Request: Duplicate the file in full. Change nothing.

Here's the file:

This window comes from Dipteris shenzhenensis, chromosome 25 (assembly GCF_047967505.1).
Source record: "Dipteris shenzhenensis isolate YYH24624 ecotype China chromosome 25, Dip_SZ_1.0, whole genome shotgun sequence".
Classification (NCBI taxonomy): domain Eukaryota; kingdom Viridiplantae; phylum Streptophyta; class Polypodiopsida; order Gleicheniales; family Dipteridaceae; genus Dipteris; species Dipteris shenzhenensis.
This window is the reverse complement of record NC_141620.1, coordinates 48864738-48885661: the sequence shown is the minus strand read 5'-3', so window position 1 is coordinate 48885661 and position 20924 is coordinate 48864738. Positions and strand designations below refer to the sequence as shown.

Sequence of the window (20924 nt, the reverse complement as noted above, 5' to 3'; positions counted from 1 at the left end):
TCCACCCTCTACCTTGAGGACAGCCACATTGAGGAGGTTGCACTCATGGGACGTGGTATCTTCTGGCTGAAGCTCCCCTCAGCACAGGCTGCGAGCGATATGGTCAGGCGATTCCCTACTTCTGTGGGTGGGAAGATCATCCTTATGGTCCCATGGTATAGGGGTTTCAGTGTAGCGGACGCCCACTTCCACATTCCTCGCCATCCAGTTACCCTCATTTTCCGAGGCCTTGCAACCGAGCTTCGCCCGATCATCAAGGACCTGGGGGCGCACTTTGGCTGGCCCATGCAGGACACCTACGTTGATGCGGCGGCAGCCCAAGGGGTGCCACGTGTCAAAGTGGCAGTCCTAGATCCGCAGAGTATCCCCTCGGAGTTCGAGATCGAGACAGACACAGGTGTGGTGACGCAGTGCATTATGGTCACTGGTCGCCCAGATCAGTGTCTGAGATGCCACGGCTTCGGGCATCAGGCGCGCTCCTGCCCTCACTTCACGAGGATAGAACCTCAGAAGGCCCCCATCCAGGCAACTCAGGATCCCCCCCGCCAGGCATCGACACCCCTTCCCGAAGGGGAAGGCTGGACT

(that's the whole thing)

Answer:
This window comes from Dipteris shenzhenensis, chromosome 25 (assembly GCF_047967505.1).
Source record: "Dipteris shenzhenensis isolate YYH24624 ecotype China chromosome 25, Dip_SZ_1.0, whole genome shotgun sequence".
Classification (NCBI taxonomy): domain Eukaryota; kingdom Viridiplantae; phylum Streptophyta; class Polypodiopsida; order Gleicheniales; family Dipteridaceae; genus Dipteris; species Dipteris shenzhenensis.
This window is the reverse complement of record NC_141620.1, coordinates 48864738-48885661: the sequence shown is the minus strand read 5'-3', so window position 1 is coordinate 48885661 and position 20924 is coordinate 48864738. Positions and strand designations below refer to the sequence as shown.

Sequence of the window (20924 nt, the reverse complement as noted above, 5' to 3'; positions counted from 1 at the left end):
TCCACCCTCTACCTTGAGGACAGCCACATTGAGGAGGTTGCACTCATGGGACGTGGTATCTTCTGGCTGAAGCTCCCCTCAGCACAGGCTGCGAGCGATATGGTCAGGCGATTCCCTACTTCTGTGGGTGGGAAGATCATCCTTATGGTCCCATGGTATAGGGGTTTCAGTGTAGCGGACGCCCACTTCCACATTCCTCGCCATCCAGTTACCCTCATTTTCCGAGGCCTTGCAACCGAGCTTCGCCCGATCATCAAGGACCTGGGGGCGCACTTTGGCTGGCCCATGCAGGACACCTACGTTGATGCGGCGGCAGCCCAAGGGGTGCCACGTGTCAAAGTGGCAGTCCTAGATCCGCAGAGTATCCCCTCGGAGTTCGAGATCGAGACAGACACAGGTGTGGTGACGCAGTGCATTATGGTCACTGGTCGCCCAGATCAGTGTCTGAGATGCCACGGCTTCGGGCATCAGGCGCGCTCCTGCCCTCACTTCACGAGGATAGAACCTCAGAAGGCCCCCATCCAGGCAACTCAGGATCCCCCCCGCCAGGCATCGACACCCCTTCCCGAAGGGGAAGGCTGGACT